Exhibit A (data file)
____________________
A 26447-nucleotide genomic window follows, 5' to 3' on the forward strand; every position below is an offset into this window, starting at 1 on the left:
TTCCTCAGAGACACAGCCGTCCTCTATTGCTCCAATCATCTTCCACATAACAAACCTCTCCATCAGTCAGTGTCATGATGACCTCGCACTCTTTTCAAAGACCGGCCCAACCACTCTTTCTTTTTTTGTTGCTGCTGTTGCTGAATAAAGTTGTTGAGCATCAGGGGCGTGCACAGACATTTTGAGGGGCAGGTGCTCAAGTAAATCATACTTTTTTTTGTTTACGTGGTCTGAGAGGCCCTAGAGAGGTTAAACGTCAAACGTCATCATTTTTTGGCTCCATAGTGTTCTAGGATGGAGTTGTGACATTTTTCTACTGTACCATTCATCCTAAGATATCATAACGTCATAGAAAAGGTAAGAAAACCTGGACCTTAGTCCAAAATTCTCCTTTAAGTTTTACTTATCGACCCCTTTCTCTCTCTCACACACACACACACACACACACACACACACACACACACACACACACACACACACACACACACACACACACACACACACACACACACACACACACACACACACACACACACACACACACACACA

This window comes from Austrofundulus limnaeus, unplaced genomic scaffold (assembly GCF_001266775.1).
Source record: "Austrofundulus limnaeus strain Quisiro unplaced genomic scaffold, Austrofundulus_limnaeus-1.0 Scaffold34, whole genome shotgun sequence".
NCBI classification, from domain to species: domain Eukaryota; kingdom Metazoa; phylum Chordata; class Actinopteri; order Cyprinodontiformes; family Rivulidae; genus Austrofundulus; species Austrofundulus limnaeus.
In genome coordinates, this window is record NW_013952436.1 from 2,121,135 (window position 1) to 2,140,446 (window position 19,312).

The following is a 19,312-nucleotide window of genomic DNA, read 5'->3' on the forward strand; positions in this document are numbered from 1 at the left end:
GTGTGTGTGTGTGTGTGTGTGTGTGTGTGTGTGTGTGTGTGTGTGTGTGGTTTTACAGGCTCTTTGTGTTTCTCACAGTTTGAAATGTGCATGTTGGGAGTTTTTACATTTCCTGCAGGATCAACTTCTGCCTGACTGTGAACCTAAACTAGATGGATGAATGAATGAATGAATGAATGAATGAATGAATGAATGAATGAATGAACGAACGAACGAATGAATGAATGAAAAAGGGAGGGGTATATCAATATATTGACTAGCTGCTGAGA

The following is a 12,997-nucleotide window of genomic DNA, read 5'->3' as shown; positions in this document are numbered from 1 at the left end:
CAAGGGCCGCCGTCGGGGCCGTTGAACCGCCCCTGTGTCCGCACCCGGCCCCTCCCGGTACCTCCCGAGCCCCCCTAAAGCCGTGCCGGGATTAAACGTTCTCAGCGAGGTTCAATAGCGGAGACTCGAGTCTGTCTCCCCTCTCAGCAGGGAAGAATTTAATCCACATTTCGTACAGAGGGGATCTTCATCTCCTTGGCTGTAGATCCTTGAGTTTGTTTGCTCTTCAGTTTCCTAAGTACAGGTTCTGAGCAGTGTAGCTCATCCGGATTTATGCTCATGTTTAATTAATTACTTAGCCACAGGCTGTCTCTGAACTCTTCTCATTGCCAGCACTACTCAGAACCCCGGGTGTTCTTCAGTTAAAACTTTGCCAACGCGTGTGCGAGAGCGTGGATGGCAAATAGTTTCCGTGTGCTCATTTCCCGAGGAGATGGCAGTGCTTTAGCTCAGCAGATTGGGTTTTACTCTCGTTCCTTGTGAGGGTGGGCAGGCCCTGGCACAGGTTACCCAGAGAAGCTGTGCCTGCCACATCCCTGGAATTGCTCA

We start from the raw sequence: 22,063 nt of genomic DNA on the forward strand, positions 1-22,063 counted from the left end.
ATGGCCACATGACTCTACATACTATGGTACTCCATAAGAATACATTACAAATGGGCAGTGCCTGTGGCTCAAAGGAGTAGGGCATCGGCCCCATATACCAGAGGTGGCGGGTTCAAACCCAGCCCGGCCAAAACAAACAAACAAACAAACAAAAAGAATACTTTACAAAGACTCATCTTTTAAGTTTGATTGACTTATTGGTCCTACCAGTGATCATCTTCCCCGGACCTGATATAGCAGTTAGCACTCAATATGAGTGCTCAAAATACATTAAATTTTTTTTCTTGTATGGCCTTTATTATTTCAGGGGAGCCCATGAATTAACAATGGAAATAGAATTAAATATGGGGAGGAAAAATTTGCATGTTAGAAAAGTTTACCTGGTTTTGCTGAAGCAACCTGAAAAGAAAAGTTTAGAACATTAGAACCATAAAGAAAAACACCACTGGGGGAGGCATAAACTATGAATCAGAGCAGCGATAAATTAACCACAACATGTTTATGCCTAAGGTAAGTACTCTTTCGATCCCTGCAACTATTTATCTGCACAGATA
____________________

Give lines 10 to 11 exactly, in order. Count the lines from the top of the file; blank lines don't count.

CAAGGGCCGCCGTCGGGGCCGTTGAACCGCCCCTGTGTCCGCACCCGGCCCCTCCCGGTACCTCCCGAGCCCCCCTAAAGCCGTGCCGGGATTAAACGTTCTCAGCGAGGTTCAATAGCGGAGACTCGAGTCTGTCTCCCCTCTCAGCAGGGAAGAATTTAATCCACATTTCGTACAGAGGGGATCTTCATCTCCTTGGCTGTAGATCCTTGAGTTTGTTTGCTCTTCAGTTTCCTAAGTACAGGTTCTGAGCAGTGTAGCTCATCCGGATTTATGCTCATGTTTAATTAATTACTTAGCCACAGGCTGTCTCTGAACTCTTCTCATTGCCAGCACTACTCAGAACCCCGGGTGTTCTTCAGTTAAAACTTTGCCAACGCGTGTGCGAGAGCGTGGATGGCAAATAGTTTCCGTGTGCTCATTTCCCGAGGAGATGGCAGTGCTTTAGCTCAGCAGATTGGGTTTTACTCTCGTTCCTTGTGAGGGTGGGCAGGCCCTGGCACAGGTTACCCAGAGAAGCTGTGCCTGCCACATCCCTGGAATTGCTCA

We start from the raw sequence: 22,063 nt of genomic DNA on the forward strand, positions 1-22,063 counted from the left end.